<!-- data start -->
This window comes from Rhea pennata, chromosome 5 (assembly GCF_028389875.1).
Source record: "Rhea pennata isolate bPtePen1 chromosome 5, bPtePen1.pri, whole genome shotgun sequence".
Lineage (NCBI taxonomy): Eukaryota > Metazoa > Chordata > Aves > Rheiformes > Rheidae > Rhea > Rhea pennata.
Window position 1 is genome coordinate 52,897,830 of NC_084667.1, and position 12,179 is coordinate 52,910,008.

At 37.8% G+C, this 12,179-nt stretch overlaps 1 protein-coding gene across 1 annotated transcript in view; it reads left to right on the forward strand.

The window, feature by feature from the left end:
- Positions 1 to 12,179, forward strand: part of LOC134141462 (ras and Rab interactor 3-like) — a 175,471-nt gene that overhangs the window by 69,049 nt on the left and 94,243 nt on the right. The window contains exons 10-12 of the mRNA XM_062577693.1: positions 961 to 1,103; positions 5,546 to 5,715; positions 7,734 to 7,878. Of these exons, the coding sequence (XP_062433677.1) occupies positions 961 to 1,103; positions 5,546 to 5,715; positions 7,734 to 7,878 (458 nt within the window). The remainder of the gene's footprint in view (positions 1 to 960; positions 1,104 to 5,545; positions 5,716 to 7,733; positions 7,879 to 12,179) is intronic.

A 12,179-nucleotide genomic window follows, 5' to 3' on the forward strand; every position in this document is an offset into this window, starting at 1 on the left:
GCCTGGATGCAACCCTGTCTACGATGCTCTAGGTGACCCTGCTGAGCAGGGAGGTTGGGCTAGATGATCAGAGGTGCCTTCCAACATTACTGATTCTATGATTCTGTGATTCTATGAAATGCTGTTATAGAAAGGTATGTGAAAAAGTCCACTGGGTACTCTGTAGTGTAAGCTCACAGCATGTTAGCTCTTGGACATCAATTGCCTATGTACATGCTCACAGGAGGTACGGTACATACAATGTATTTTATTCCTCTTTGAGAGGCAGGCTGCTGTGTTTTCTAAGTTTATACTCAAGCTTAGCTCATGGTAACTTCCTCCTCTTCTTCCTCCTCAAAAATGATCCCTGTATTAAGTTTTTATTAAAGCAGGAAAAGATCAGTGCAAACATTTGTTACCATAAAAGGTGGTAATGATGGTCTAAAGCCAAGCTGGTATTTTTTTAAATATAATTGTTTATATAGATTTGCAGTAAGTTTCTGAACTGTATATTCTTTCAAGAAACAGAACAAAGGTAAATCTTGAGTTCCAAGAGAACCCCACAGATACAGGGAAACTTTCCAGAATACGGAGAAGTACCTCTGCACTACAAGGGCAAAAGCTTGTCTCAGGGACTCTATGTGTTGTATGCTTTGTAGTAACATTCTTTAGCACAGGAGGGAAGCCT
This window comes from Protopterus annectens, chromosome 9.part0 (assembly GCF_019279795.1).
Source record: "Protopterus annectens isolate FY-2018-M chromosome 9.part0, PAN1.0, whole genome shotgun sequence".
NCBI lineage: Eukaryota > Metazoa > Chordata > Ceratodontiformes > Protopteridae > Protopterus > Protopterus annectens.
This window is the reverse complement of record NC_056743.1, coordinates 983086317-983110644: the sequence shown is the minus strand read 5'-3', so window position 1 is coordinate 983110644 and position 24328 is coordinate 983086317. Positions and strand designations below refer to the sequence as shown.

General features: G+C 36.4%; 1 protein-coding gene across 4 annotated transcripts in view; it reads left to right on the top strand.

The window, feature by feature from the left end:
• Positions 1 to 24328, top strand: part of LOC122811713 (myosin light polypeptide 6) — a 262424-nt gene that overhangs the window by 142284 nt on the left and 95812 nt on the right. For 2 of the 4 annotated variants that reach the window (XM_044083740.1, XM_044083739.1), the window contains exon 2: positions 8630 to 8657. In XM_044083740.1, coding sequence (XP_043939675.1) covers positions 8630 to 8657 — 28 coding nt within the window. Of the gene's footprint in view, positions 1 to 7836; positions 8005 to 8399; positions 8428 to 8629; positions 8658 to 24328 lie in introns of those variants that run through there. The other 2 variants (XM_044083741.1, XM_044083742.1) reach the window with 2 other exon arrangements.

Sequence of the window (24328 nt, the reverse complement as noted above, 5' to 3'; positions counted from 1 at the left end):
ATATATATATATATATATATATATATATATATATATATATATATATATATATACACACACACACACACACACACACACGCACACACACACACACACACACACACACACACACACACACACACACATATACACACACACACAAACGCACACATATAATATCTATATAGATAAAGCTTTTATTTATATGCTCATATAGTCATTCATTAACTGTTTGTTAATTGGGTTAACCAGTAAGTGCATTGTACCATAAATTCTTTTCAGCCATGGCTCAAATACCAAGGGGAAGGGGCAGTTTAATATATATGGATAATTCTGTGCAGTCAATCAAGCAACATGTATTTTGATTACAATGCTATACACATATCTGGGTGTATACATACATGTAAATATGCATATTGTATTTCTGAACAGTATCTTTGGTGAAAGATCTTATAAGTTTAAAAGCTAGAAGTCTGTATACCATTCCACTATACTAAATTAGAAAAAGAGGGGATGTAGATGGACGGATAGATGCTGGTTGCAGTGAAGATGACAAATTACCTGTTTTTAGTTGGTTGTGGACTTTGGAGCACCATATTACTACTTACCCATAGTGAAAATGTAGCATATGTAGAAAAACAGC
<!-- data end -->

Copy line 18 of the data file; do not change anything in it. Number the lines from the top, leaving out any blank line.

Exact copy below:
ATATATATATATATATATATATATATATATATATATATATATATATATATATACACACACACACACACACACACACACGCACACACACACACACACACACACACACACACACACACACACACACATATACACACACACACAAACGCACACATATAATATCTATATAGATAAAGCTTTTATTTATATGCTCATATAGTCATTCATTAACTGTTTGTTAATTGGGTTAACCAGTAAGTGCATTGTACCATAAATTCTTTTCAGCCATGGCTCAAATACCAAGGGGAAGGGGCAGTTTAATATATATGGATAATTCTGTGCAGTCAATCAAGCAACATGTATTTTGATTACAATGCTATACACATATCTGGGTGTATACATACATGTAAATATGCATATTGTATTTCTGAACAGTATCTTTGGTGAAAGATCTTATAAGTTTAAAAGCTAGAAGTCTGTATACCATTCCACTATACTAAATTAGAAAAAGAGGGGATGTAGATGGACGGATAGATGCTGGTTGCAGTGAAGATGACAAATTACCTGTTTTTAGTTGGTTGTGGACTTTGGAGCACCATATTACTACTTACCCATAGTGAAAATGTAGCATATGTAGAAAAACAGC